RICHARD POOLE (BEN MILLER)
Richard's the original Death in Paradise detective, so he gets immediate points for being a trailblazer. Well, he would, if the word "trailblazer" wasn't so comically inappropriate for a man as stiff, awkward, wary, hesitant, and generally un-trailblazer-like as DI Poole. That's not to say he was incapable of dramatic flourishes - when having a brainwave about a case, he was liable to stomp around, waggle his arms and make his colleagues think he's suffering severe heatstroke. And let's not forget the time he violently flashed his badge and bellowed "I'm a police officer and I want a cup of tea!" That was pretty bold.
But such moments of mania aside, his default mode was definitely "low-key alarmed and/or disgruntled", and that's why we love him. Richard Poole was the ultimate fish out of water. The other Death in Paradise detectives at least dressed semi-appropriately for life in the Caribbean, while Poole remained stubbornly sheathed in a suit and tie at all times (his underarms must have been more humid than Saint Marie in hurricane season).
Sweaty, squinty and ill-at-ease in surroundings which 97% of the rest of humanity would find gorgeous and idyllic, Richard Poole genuinely looked like he'd be far more comfortable wedged in a London Tube carriage mid-rush hour than sitting on a beach in the Caribbean. He also had a morbid fear of nuns. And yet, despite all his issues, despite forever having the look of a man who's trodden barefoot on a Lego brick, he also developed an utterly touching will-they-or-won't-they romance with local copper Camille Bordey. Which, all fairness to the ensuing lead detectives, is definitely the most adorable courtship we've seen on the show so far. It's just a shame he never got to treat her to that caravan trip he'd promised her.
HUMPHREY GOODMAN (KRIS MARSHALL)
Settling into Saint Marie after poor Poole's untimely murder, Humphrey Goodman was every bit as quintessentially English as his predecessor. But he was much less of a fish out of water, and actively embraced the beauty of the island (as any semi-normal, non-Poole-like person surely would, let's face it). Fond of light linen blazers and even the odd short-sleeved shirt, he certainly blended in rather well, and could easily have been mistaken for a suncream-slathered holidaymaker.
But, while he may have looked like a man who should be forever sat sipping tall fruity drinks at a local beach bar, Goodman had the razor-sharp mind of an ace detective, sharing Poole's talent for spotting the unlikeliest, teeny-tiniest clues while his colleagues goggled in grudging admiration. That's when he wasn't tripping over his own feet, swan-diving out of windows or unexpectedly snogging the floor due to his immense clumsiness.
Yes, if Richard Poole's defining foible was his grumpy awkwardness, then Goodman's was the fact he was forever starring in his own sun-soaked reboot of a Charlie Chaplin film. Seriously, the man was so old-school slapstick, it's a wonder he didn't literally step on a garden rake and have the pole hit him square in the face.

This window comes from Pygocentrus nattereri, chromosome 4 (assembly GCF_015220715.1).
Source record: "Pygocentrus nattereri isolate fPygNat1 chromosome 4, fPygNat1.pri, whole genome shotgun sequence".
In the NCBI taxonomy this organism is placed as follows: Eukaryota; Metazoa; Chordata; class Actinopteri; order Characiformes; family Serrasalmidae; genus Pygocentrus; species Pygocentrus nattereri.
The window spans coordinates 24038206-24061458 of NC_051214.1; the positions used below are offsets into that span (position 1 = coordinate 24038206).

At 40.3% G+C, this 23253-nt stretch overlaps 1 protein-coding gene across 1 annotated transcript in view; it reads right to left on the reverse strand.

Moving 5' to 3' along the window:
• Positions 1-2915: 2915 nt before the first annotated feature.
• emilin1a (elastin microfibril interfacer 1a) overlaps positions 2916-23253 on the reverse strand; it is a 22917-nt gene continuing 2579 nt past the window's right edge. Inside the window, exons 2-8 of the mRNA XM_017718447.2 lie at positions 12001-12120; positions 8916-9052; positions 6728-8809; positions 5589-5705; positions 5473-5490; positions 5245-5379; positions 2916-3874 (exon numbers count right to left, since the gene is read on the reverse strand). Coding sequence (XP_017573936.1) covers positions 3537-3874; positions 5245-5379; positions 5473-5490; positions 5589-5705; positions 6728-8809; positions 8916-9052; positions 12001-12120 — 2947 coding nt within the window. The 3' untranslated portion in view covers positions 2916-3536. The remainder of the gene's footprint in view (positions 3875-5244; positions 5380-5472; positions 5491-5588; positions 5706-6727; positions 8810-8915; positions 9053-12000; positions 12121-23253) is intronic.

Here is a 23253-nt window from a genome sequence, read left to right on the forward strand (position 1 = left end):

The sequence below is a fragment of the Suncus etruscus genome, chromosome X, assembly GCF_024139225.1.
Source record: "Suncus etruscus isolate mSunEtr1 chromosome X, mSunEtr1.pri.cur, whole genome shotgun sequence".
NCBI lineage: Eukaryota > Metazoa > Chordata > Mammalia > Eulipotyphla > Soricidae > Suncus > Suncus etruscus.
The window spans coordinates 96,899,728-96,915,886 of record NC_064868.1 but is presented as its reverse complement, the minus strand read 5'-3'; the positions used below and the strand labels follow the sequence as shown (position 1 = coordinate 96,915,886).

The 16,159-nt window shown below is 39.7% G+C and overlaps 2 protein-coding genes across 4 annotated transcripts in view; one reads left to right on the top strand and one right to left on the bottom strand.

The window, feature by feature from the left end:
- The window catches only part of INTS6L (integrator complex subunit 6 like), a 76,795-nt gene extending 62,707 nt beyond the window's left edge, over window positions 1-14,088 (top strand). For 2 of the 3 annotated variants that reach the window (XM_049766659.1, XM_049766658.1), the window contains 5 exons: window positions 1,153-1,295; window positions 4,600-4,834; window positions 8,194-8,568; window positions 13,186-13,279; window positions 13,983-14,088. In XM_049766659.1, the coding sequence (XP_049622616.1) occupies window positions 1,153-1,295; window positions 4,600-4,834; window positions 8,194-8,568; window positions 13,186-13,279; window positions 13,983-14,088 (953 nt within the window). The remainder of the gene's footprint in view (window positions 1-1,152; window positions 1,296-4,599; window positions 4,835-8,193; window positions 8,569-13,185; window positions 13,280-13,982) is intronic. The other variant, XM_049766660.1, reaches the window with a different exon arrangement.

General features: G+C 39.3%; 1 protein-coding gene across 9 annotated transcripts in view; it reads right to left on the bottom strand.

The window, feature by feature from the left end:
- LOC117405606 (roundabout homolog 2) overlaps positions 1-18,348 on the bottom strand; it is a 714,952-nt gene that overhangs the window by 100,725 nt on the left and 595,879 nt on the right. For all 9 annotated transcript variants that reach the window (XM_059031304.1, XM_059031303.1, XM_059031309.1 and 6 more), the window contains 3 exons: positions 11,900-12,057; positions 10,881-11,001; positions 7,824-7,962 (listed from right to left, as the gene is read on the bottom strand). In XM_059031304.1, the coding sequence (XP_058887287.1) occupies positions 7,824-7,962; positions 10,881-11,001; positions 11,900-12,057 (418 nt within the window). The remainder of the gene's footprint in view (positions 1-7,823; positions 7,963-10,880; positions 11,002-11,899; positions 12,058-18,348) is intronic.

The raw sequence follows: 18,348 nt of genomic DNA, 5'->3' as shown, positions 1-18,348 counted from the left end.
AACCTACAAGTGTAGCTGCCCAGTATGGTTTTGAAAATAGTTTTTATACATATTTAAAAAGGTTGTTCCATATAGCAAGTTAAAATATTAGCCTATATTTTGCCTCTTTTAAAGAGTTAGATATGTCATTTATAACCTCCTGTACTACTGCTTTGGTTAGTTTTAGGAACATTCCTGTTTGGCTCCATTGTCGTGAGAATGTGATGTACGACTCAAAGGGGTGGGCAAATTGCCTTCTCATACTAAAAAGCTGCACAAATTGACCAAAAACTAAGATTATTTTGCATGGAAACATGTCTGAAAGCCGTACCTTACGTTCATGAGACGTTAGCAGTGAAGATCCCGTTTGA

Part Sherlock Holmes, part Hugh Grant, part Chuckle Brother, Humphrey Goodman was a hoot to watch. But whether he's was MORE of a hoot than Richard Poole is up for debate, and depends on what flavour of foreign-based Englishman you prefer: neurotic or dorky? But wait a moment, because there's a third contender for the top spot...
JACK MOONEY (ARDAL O'HANLON)
"Paradise is a state of mind." So declared Jack Mooney early on in his tenure, proving himself to be a bit of a philosopher as well as a sleuth. But then, he's had lots of life experience. Unlike his predecessors, he came to the island with family in tow - namely, his daughter Siobhan. There's also the fact that Jack is a widower, and was still recovering from the death of his wife when he moved to Saint Marie. All of this means Jack Mooney is definitely the detective of choice for fans who like a hefty side order of "poignant backstory" with their heroes.
But that's not to say it's all doom and gloom with Mooney. On the contrary, he has twinkly-eyed Irish charm by the bucketload, and is definitely in the Humphrey Goodman mould when it comes to island-appreciation. Yes, you viewers who like a good, cantankerous Brit abroad: your man is still going to be Richard Poole, because Mooney, like Goodman, is well at home on the beach (although Poole would probably have approved of Mooney's fondness for a good necktie).
Warm, empathetic and really very lovely to be around (that Irish charm really cannot be emphasised enough), Jack Mooney is probably the Death in Paradise detective you'd most want as your real-life friend. He'd listen to your woes with big, comforting, puppy dog eyes (unlike Poole, who'd probably be chomping at the bit for you to finish and leave him alone), and he'd cheer you up by getting another round in (without accidentally falling head-first into the bar, Goodman-style). Question is, which one's your pick of the Caribbean crime-solvers? And how will Ralf Little's new recruit compare?